Aid and Reconstruction after a Disaster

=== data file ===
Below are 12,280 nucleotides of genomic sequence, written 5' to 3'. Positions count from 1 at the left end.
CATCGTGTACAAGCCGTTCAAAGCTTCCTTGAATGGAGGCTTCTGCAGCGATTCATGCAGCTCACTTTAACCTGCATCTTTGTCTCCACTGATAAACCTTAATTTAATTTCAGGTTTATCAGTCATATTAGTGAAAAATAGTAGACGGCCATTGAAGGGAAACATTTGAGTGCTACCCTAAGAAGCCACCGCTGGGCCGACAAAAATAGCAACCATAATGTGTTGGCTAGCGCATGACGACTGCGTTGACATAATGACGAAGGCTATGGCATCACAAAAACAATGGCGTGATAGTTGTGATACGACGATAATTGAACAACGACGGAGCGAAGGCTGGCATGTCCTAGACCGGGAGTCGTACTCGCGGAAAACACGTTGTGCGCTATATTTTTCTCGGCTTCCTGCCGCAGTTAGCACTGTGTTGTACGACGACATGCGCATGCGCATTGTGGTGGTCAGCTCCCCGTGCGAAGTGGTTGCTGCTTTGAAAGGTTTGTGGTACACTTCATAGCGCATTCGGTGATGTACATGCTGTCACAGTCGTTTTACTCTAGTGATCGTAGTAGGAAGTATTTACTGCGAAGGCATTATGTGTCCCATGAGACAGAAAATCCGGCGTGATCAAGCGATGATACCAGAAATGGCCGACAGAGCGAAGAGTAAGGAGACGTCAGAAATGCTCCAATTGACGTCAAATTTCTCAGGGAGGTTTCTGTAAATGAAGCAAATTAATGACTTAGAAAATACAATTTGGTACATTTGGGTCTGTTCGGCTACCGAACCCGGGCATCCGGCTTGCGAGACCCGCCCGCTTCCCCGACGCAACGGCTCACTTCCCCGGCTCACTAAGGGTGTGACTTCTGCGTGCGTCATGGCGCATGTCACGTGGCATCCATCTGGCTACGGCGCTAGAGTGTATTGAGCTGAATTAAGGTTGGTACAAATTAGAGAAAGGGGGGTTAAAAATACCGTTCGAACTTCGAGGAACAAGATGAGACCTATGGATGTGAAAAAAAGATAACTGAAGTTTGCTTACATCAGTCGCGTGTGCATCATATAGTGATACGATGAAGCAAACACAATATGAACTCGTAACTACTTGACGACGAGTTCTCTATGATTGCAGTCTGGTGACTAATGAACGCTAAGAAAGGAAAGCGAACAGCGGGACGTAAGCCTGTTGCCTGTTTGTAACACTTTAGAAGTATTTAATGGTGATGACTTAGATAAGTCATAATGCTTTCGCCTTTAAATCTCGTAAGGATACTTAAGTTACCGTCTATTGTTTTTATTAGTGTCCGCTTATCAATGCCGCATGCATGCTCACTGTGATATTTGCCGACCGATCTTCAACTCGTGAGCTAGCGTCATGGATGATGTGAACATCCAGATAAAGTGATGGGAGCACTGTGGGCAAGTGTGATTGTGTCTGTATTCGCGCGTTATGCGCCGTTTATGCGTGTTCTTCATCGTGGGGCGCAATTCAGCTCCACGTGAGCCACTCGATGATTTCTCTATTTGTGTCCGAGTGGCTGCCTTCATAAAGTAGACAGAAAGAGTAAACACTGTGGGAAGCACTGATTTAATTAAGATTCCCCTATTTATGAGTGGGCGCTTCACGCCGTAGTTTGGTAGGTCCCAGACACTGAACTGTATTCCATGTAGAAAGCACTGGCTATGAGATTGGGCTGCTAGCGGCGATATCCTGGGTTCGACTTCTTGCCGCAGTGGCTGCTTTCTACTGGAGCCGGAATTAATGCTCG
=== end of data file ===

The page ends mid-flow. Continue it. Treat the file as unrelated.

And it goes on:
1 INTRODUCTION The tsunami that hit six southern provinces of Thailand on 26 December 2004 is the worst natural disaster Thailand has ever experienced in terms of human tragedy, bringing incalculable misery to affected communities and massive damages to their livelihoods. It killed over 8000 people and injured thousands more; it damaged or destroyed thousands of houses, other buildings, roads, bridges, and other physical infrastructure. Because the tsunami hit some of Thailand’s most popular beach tourist resorts, a large number of foreign tourists were among the dead and injured. Total damages were assessed at around US$508 million, while losses were estimated at US$1.69 billion, totalling US$2.2 billion (1.4 per cent of GDP).2 The impact on the affected provinces was quite severe: it was assessed to be equivalent to one half of the combined gross provincial product (GPP). In some cases, such as that of Phuket, damage and losses equalled 90 per cent of GPP, and in Krabi and Phang Nga, they were around 70 per cent.3 Though the impact of the tsunami was quite severe, after accepting technical assistance at the early stages, Thailand relied mostly on its own resources in coping with the reconstruction tasks, unlike Indonesia and Sri Lanka. Thailand’s experience with the wider economic effects of large-scale reconstruction activities also seems to have differed from that of other affected countries in some respects. Overall Thailand appears to have been more successful than Indonesia and Sri Lanka in overcoming the economic effects of the...
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